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How to Adjust a Detroit Fuel Injector

by Jeff Woodward

Fuel injectors are part of the Detroit Diesel fuel system. Fuel is drawn from the fuel tanks by the fuel pump. After the fuel leaves the fuel pump it is sent to the fuel filter. After passing through the fuel filter the fuel is then sent to the fuel injectors. Since injectors are constantly in motion spraying fuel into the cylinders during the intake cycle of the engine, they will eventually fail during the lifetime of the engine. After replacing failed injectors they will need to be set to the correct calibration.

Setting Detroit Diesel Injectors

1

Insert the 3/4-inch breaker bar into the square drive hole at the center of the engine crankshaft pulley. A 3/4-inch ratchet may be substituted for the breaker bar.

2

Push down on the breaker bar to rotate the engine. Observe the cylinders and note when the first injector rocker arm begins to depress on one of the injector plungers. This could happen on any of the six cylinders. Be certain that the exhaust and intake valves are in a closed position for that cylinder. Stop rotating the engine.

3

Set a dial indicator and pedestal on top of the injector cam roller on the injector rocker arm that first depressed the injector plunger. Make adjustments to the pedestal to ensure that it is at its maximum height.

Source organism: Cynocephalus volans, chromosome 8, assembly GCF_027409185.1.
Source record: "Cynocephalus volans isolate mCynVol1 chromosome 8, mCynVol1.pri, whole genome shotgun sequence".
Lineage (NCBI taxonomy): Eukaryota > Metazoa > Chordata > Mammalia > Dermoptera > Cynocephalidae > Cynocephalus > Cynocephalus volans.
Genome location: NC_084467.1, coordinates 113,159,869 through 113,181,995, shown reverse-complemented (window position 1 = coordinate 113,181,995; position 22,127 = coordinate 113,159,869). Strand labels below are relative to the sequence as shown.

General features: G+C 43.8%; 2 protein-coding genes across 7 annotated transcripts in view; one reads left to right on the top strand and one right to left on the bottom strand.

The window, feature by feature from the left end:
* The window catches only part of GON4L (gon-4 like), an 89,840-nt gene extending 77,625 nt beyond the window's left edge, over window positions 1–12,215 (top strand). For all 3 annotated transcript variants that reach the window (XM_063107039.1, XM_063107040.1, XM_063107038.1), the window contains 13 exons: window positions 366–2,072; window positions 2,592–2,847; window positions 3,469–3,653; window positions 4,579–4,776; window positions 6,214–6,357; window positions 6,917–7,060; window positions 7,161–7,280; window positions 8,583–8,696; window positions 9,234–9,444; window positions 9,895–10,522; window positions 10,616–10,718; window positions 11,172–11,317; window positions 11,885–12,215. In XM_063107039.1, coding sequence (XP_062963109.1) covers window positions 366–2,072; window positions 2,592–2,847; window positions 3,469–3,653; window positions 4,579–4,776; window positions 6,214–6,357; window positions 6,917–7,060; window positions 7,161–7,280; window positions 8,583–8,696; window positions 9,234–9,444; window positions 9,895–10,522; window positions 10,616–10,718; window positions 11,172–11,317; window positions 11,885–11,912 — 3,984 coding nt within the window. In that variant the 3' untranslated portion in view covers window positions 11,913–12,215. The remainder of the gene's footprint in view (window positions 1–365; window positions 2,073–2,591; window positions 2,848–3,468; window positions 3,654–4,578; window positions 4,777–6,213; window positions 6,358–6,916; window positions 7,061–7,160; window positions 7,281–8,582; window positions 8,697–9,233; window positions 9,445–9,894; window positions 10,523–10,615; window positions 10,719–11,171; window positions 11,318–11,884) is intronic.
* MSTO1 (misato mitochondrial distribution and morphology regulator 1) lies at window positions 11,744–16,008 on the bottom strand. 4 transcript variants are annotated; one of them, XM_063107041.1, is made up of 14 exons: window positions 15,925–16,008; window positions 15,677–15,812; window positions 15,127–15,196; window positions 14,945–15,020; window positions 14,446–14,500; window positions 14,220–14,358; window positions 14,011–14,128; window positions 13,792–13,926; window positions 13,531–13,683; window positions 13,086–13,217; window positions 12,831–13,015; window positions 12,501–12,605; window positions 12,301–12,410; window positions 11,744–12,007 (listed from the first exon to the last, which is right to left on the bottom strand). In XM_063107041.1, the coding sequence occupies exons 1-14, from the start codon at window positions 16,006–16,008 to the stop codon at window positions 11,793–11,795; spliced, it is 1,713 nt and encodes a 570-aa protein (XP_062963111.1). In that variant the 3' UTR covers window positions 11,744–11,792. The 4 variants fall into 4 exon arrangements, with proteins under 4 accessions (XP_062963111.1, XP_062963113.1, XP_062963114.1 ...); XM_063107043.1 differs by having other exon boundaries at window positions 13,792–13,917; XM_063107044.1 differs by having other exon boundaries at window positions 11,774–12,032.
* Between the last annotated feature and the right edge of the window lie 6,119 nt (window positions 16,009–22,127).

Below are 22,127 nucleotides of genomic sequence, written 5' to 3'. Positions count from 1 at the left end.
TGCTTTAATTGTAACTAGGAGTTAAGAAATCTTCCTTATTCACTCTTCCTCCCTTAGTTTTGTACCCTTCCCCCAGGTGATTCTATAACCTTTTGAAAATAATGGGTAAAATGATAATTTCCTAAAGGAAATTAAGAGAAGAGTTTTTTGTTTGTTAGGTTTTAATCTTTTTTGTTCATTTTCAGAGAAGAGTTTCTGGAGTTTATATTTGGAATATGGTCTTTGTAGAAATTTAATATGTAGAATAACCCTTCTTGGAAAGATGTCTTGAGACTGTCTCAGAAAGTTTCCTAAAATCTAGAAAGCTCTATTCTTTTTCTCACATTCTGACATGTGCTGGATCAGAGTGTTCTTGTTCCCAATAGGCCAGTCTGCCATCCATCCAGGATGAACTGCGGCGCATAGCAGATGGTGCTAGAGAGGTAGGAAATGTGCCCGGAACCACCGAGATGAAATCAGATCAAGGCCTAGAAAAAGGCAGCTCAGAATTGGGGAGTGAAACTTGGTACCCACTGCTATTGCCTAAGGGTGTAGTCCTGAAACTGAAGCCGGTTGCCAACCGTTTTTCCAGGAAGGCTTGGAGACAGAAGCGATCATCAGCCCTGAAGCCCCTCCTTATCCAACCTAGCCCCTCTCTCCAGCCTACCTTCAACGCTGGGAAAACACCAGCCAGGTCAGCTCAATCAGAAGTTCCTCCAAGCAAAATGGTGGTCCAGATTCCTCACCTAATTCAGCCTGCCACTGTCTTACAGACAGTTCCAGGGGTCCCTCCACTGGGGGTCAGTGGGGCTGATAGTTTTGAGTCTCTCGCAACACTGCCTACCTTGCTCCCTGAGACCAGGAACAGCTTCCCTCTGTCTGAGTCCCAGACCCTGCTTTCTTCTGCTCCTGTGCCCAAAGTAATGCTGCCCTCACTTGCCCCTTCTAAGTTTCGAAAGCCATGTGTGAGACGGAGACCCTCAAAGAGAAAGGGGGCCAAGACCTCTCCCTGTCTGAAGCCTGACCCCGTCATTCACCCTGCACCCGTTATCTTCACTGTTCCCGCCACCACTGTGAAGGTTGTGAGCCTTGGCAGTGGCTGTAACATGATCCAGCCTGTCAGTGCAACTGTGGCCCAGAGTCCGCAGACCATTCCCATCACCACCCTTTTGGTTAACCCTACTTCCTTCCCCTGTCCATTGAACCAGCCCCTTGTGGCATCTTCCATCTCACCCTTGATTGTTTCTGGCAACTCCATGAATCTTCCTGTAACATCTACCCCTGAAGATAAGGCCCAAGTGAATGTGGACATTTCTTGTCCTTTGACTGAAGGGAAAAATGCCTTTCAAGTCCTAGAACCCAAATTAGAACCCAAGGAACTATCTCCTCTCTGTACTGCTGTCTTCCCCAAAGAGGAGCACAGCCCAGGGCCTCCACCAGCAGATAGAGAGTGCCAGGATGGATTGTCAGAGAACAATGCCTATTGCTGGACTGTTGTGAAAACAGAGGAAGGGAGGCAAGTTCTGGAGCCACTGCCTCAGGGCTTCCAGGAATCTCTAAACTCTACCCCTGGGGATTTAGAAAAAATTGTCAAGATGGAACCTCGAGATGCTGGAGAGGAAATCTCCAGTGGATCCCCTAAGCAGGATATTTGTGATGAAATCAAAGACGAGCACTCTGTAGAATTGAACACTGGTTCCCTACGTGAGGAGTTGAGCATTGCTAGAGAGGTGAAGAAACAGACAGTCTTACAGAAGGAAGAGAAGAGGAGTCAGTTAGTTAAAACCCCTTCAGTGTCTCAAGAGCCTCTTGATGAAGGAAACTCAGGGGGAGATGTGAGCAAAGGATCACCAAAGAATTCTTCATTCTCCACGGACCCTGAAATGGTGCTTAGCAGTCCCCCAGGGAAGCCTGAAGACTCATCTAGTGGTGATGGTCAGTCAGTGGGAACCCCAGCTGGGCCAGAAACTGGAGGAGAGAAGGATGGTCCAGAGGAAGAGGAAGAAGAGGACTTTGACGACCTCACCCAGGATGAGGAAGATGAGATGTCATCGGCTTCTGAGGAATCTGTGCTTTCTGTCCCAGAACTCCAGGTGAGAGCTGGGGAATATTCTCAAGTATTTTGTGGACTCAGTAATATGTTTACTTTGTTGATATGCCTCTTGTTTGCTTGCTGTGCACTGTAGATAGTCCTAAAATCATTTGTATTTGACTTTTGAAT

4

Rotate the engine slowly once again with the 3/4-inch breaker bar. Continue to rotate the engine until the the dial indicator shows no more upward lift. Maximum lift is shown when the needle of the dial indicator stops rotating.

5

Loosen the lock-nut of the injector adjusting screw with a ratchet and socket. Only loosen the nut two full turns. Insert an Allen wrench into the head of the adjusting screw and tighten to 40 inch-pounds.

6

Loosen the same adjusting screw again with the Allen wrench by backing it off 3/4-turn. Use a ratchet and socket to tighten the lock nut to between 30 and 35 foot-pounds. The injector is now set.

Items you will need

About the Author

Jeff Woodward has been writing since 2007, mostly for "Macabre Cadaver" Magazine, conducting interviews and movie and music reviews. Demand Studios has allowed Woodward to enter the nonfiction article writing market. Woodward's experiences as a parts manager in the trucking industry allow him to write articles for eHow.

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